Prevention – Too Important to Fail

by Thammy Evans · March 9th, 2018.

An ounce of prevention is worth a pound of cure. Yet, despite prevention being one of the two foci of this week’s World-Bank and Norwegian Refugee Council sponsored event “Beyond the Grand Bargain, two years on – taking stock of the recommendations of the UN High Level Panel’s Report on Humanitarian Financing”, the cry for the focus on prevention measures again got overlooked. How did this happen?

The event itself was meant to focus on the first two recommendations of the UN HLP report ‘Too important to fail – addressing the humanitarian financing gap’. In total the report’s three basic recommendations are:

  • Shrink the needs – a shared responsibility
  • Deepen and broaden the resource base for humanitarian financing
  • Improve delivery – a Grand Bargain on efficiency

While the panel did indeed mention prevention efforts, and innovation in financing, the majority of the responses to the panel focussed nonetheless on the third recommendation. Not one response aired during the event focused on the suggestions voiced by the only panelist from the global south, Her Excellency Dr Suraya Dalil, the Permanent Representative of the Government of the Islamic Republic of Afghanistan, who called for much greater assistance with prevention measures, notably:

  1. building government institutions
  2. resourcing and patience for security system requirements
  3. improving rule of law and justice reform

Why the continued tendency for supply driven answers rather than demand oriented support? As the report itself says ‘Unfortunately it is easier to deliver humanitarian assistance than it is to invest in political solutions.’ Security sector governance and reform is an inherently political endeavour, both in donor countries as in beneficiary countries. It produces winners who stand to gain and losers who will do everything to spoil reform efforts. SSG/R carries reputational risk and it requires close collaboration with the host country. Improving efficiency does not require talking to recipients.

Panellists remarked upon the need for more advocacy of solutions that are evidence based (NRC). This requires more evidence in the first instance, and more time and effort focussed on recording evidence and evidencing what works. The UN-WB Pathways for Peace report sets out the evidence available so far for prevention. We need more evidence. Good ideas, like the future, are already here, but they are not unevenly distributed [1] and very rarely recorded or covered in the media.

Responses from the floor affirmed the need to focus media attention on the little known or forgotten humanitarian disasters. But there at least, there is something to write about. How does the media write about a counter-factual, about something that didn’t happen because it was prevented? The media has a huge role to play in informing the public, taxpayers and politicians, about the measures that can and are being taken to prevent violent conflict, and their stories are tangible and compelling. Take the story of Latifa Ibn Ziaten, the Moroccan French mother of Iman Ziaten, killed by an Islamic extremist in Toulouse in 2012. Rather than vengeance, she chose to work with the disenfranchised youth of France and has set up an organisation to do so,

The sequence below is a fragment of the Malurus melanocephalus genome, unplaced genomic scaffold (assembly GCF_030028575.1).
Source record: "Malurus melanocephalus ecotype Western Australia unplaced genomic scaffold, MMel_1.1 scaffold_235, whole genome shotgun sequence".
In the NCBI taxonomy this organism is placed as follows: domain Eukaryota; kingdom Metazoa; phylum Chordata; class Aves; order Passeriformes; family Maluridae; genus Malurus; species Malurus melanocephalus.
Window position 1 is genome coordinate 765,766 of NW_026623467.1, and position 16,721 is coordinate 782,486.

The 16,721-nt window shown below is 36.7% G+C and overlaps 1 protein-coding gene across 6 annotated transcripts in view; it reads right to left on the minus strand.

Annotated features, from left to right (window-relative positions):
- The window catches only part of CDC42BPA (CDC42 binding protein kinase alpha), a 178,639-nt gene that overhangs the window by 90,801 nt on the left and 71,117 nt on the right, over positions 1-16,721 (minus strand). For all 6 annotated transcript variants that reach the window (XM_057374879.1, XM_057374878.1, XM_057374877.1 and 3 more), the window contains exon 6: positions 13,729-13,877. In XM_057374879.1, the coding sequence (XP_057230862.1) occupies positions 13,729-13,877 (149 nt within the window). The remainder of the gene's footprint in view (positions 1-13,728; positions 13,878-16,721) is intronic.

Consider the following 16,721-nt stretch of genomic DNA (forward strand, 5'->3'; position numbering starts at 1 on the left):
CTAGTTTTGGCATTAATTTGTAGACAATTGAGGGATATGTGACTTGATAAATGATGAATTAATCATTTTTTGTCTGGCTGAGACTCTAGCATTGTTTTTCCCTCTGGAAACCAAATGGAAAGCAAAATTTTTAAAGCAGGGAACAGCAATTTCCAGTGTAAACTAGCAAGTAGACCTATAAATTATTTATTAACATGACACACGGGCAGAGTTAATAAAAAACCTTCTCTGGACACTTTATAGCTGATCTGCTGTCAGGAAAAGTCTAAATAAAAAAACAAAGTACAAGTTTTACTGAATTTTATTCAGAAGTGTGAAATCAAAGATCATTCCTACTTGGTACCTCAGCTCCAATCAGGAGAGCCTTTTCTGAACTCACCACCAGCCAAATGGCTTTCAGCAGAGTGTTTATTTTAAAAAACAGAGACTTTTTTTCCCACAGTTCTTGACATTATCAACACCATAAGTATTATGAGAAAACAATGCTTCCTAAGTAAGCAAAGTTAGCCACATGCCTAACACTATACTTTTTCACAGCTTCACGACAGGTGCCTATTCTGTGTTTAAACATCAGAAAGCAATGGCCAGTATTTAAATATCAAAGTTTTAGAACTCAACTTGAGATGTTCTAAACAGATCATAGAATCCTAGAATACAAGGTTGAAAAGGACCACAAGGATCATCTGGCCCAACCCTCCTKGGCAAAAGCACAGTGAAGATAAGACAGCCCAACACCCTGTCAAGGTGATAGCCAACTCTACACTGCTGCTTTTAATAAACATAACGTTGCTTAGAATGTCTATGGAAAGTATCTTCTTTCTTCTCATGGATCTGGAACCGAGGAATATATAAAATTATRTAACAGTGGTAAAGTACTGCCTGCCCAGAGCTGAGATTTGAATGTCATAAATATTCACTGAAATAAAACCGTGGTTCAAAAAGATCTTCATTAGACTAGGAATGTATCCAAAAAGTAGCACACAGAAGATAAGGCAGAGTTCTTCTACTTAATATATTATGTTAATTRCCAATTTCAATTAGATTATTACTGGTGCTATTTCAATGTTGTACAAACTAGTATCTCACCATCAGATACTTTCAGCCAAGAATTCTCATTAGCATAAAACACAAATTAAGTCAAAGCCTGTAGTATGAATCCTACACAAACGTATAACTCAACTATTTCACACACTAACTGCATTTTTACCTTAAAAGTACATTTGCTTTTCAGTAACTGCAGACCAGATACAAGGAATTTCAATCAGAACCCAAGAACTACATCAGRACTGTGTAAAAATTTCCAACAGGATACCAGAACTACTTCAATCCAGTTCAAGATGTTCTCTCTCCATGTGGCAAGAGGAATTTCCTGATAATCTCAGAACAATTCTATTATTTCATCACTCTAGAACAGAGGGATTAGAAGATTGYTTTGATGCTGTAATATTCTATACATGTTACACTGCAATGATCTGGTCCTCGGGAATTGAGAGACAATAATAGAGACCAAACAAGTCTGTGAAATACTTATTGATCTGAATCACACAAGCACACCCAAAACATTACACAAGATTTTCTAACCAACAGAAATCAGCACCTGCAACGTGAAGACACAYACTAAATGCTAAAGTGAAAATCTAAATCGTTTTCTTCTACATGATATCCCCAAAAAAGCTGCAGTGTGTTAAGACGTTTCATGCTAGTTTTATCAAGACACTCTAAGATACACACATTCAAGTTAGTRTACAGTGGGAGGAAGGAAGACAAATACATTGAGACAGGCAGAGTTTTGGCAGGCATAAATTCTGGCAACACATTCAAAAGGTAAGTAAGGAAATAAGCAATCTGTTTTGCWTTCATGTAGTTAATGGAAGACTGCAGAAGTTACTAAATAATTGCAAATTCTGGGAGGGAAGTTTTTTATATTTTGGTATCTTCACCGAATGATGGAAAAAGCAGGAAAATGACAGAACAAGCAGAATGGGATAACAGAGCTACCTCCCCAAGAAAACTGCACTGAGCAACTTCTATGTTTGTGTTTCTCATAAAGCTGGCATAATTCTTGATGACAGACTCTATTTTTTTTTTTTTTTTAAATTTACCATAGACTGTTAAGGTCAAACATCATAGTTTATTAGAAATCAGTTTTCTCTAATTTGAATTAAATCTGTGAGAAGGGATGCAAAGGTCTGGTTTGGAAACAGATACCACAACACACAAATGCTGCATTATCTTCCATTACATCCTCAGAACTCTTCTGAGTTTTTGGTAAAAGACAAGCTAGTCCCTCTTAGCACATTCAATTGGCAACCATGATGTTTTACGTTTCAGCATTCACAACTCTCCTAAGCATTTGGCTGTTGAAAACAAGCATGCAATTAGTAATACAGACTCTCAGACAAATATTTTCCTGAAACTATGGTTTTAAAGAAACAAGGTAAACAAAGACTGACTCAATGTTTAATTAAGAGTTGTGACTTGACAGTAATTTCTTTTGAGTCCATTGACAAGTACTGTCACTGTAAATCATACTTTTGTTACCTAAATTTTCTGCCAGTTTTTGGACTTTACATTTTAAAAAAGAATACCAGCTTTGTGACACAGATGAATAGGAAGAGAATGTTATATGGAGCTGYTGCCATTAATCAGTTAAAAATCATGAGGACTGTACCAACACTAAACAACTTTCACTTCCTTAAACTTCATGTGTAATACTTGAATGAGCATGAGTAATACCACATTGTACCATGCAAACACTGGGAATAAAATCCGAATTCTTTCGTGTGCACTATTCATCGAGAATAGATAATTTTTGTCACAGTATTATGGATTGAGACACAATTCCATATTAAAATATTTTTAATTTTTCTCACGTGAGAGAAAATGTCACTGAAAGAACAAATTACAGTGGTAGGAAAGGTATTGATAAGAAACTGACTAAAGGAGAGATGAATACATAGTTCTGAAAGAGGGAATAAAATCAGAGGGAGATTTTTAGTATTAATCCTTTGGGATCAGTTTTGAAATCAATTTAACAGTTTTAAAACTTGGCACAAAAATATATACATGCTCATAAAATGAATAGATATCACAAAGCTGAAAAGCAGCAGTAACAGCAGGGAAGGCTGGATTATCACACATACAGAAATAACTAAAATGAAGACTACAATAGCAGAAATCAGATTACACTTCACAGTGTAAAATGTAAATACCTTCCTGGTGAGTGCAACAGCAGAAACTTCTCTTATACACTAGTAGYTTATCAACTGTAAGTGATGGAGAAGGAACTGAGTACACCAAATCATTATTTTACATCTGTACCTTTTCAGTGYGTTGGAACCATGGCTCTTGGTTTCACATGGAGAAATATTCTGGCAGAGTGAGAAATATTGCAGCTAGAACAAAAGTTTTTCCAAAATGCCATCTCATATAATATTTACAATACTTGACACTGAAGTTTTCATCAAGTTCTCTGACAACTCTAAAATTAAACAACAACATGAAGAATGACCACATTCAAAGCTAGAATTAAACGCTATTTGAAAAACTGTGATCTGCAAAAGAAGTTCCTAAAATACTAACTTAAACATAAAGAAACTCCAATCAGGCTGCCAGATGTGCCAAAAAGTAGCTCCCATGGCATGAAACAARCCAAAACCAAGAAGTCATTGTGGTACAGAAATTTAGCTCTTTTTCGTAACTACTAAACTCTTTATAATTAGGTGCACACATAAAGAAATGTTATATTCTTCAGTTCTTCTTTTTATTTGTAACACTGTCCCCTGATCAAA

Prevention work has barely touched the surface of the need to address the psychosocial drivers of the drivers of conflict. Yet so little attention is focussed on the difficult and fundamental nature of the psychological underpinnings of conflict that it would need a paradigm shift in mainstream thinking. It would take innovation not only in financing, but also in media reporting, and political attention.

Examples of innovation in financing humanitarian relief, both in the public and private sector, were put forward, such as Forecast Based Financing, a humanitarian waqf, and Humanitarian Impact Bonds. However, again, these new financing measures are aimed at relief after disaster. Where is the effort to increase financing from the private sector and predictable individual giving toward funding preventative measures? The private sector panellist mentioned that business likes peace. Unfortunately, a lot of big business, especially the small arms industry, thrives on a certain level of insecurity. We still need to seriously alter the feedback loops and reward mechanisms incentivising insecurity. To stack the deck in favour of peace, more focus on accountability, transparency, and anti-corruption measures will help. More focus on evidencing what works will help.

And following on from International Women’s Day yesterday, dare I venture that focusing on the under-reported work of women in peace and security, will help. Women of peace: Rise up – our time is now – prevention is too important to fail.


[1] See Tim Harford’s recent article ‘Like great coffee, good ideas take time to percolate’.

Top Photo: UN Photo/JC McIlwaine

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